Nuggets-Warriors: After a 'weird' Game 1, momentum still up for grabs

By Matt Moore | NBA writer

Don't worry, Stephen, we're confused, too.    (Getty Images)
Don't worry, Stephen, we're confused, too. (USATSI)

DENVER -- Game 1 between the Nuggets and Warriors was ... weird. The Nuggets had to come back, at home, against the Warriors despite for the greater part of the game having the higher field-goal percentage, having the rebounding margin, and taking more free throws. They trailed in the first half when Stephen Curry shot 1 for 10.

When things evened up, and the Warriors grabbed the rebounding lead and Stephen Curry got his shot to start falling ... the Nuggets surged into the lead and never relinquished it.

The Nuggets like to play at a very high pace, and while the game overall was extremely fast at a 103 mark (the Nuggets played at a 98 clip this season), in the first half when the Nuggets struggled, the pace was 105. When they took over and won, just 99. They played better when the game slowed down.

The Nuggets couldn't shoot, didn't have Kenneth Faried, turned the ball over and missed several shots inside. But on the other hand, the Warriors lost David Lee in the second half to a leg injury and got a poor performance from their star, Curry.

So who's got the momentum? How does this series feel? And should the Nuggets be encouraged or concerned?

"I am always encouraged," Nugget coach George Karl said. "I believe so much that winning tough games is tough-mindedness. Our personality is young but we believe, we trust, we fight. Would I like to have an easier game? Hell, yeah, I would like to have had an easier game. But playoff basketball is not about the easy games."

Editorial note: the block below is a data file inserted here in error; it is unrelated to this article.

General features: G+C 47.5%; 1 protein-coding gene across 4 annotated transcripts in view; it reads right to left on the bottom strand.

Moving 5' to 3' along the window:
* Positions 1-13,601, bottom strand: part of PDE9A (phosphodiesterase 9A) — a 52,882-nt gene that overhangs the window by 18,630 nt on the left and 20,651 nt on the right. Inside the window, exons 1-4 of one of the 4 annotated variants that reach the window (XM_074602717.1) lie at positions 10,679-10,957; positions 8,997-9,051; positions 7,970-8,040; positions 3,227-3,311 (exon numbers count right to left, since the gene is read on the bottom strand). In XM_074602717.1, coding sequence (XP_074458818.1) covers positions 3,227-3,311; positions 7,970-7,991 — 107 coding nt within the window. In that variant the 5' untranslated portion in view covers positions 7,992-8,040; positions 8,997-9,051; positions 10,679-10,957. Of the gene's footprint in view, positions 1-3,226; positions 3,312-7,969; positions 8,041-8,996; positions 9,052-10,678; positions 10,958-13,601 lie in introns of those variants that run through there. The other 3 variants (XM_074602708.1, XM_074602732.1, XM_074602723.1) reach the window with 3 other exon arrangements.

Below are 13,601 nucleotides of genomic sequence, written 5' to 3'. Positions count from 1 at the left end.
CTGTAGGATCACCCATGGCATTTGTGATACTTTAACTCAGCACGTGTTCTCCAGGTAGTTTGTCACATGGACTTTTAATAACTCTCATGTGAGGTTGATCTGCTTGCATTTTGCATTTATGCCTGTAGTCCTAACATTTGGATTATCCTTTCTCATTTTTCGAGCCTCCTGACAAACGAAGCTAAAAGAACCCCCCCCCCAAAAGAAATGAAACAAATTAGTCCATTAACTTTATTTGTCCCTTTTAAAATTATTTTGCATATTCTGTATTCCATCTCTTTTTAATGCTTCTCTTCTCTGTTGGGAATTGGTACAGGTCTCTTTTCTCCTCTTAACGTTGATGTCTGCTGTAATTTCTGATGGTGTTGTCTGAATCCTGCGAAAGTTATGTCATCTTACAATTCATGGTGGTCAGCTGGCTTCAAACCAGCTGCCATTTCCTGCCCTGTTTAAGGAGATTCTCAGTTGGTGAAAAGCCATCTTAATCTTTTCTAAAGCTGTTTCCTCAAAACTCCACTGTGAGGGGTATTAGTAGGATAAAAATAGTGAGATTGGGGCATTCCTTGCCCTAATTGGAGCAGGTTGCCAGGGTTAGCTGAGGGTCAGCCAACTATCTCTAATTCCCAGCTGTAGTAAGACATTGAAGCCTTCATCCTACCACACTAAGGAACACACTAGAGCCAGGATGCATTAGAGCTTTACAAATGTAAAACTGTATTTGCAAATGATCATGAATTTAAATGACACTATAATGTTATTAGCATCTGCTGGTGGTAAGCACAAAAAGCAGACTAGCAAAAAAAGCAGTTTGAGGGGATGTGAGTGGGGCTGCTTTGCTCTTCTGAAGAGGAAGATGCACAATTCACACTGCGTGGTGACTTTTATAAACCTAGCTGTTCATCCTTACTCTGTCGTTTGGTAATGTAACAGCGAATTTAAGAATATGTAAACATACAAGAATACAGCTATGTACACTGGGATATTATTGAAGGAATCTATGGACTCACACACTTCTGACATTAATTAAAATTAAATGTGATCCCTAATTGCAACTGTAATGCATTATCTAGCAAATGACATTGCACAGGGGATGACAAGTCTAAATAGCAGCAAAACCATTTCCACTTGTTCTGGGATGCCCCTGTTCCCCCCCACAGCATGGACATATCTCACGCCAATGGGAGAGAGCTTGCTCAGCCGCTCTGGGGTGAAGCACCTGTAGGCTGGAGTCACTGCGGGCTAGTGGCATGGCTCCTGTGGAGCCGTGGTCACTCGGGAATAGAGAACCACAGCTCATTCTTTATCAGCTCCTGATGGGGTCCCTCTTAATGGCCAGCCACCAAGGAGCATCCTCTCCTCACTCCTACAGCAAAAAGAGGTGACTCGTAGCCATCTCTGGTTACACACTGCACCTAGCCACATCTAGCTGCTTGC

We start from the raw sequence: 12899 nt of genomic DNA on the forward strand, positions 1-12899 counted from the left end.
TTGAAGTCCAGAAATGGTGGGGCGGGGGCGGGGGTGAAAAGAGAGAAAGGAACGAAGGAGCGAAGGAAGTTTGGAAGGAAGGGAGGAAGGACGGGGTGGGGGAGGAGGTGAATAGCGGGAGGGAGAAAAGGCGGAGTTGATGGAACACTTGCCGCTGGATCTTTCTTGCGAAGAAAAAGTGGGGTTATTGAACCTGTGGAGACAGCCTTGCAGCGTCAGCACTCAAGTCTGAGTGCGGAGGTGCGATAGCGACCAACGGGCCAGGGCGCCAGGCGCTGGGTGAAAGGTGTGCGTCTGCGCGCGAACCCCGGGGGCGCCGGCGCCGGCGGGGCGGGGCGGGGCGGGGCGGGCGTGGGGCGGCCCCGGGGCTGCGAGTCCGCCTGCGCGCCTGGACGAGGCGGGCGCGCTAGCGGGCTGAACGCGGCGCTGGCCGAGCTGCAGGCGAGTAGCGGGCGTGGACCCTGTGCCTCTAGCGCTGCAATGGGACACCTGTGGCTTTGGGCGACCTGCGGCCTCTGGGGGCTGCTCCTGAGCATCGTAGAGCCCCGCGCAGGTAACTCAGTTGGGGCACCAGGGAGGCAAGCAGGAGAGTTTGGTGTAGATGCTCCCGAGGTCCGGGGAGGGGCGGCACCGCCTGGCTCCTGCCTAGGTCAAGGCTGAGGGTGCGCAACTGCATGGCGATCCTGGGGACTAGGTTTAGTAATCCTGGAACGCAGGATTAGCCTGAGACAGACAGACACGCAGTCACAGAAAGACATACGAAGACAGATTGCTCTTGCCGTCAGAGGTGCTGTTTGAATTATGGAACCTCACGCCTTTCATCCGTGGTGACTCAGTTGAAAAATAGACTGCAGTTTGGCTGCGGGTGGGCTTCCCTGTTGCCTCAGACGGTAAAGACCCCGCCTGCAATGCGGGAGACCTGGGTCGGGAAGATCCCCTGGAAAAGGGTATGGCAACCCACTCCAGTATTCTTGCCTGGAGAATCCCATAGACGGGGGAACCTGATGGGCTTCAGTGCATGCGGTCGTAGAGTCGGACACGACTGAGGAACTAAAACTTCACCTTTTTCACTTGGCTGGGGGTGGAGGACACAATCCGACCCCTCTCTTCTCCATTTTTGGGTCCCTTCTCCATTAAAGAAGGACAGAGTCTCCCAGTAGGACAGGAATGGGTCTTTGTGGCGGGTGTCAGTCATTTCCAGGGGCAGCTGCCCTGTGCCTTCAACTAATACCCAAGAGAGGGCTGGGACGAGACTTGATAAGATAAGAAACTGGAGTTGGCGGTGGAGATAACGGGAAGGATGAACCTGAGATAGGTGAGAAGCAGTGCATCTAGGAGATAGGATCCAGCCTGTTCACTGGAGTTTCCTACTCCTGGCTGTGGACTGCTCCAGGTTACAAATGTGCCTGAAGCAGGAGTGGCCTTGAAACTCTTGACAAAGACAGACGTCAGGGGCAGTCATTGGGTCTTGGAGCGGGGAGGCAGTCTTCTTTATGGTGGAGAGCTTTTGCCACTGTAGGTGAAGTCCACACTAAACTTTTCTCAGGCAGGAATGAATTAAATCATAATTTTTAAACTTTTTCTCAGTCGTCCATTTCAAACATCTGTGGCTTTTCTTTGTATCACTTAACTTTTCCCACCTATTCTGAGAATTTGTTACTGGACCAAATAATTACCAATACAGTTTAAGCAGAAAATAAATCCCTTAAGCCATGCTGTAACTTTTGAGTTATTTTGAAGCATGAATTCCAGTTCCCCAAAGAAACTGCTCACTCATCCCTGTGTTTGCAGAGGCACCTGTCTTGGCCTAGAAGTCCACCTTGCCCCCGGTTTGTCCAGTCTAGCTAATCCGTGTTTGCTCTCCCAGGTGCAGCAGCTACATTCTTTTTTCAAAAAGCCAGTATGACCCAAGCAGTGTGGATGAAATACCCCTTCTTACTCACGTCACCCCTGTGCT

Ty Lawson acknwowldeged after the game that the zone Golden State deployed in the second half slowed the game down, but also thought that the fact the Nuggets won when a lot of things went wrong is a good thing.

"It's encouraging. I just think there were good shots we didn't hit. Layups, open-threes, even pull-ups. We missed a lot of them we normally make."

But the Warriors still have to be encouraged, pending the results of David Lee's MRI, which is expected to come Sunday. They had a poor game from their star and several missed opportunities, but got a great defensive game from Andrew Bogut and a blistering game from Klay Thompson until Andre Iguodala locked him up in the second half.

But the Warriors also failed to steal Game 1 with Denver's Kenneth Faried out with an ankle injury. Faried is expected to return in either Game 2 or Game 3. They slowed the pace, got the Nuggets to shoot poorly, controlled the points in the paint, and won the rebounding battle.

Warriors coach Mark Jackson refused to get involved into a question of whether the Warriors let one slip away, and instead may have most accurately summed up how this series looks after one, weird game in Denver.

"They won Game 1," Jackson said. "I won't look at it like they stole one or we could have stolen one. We're two good basketball teams that are in for a heck of a series."

 
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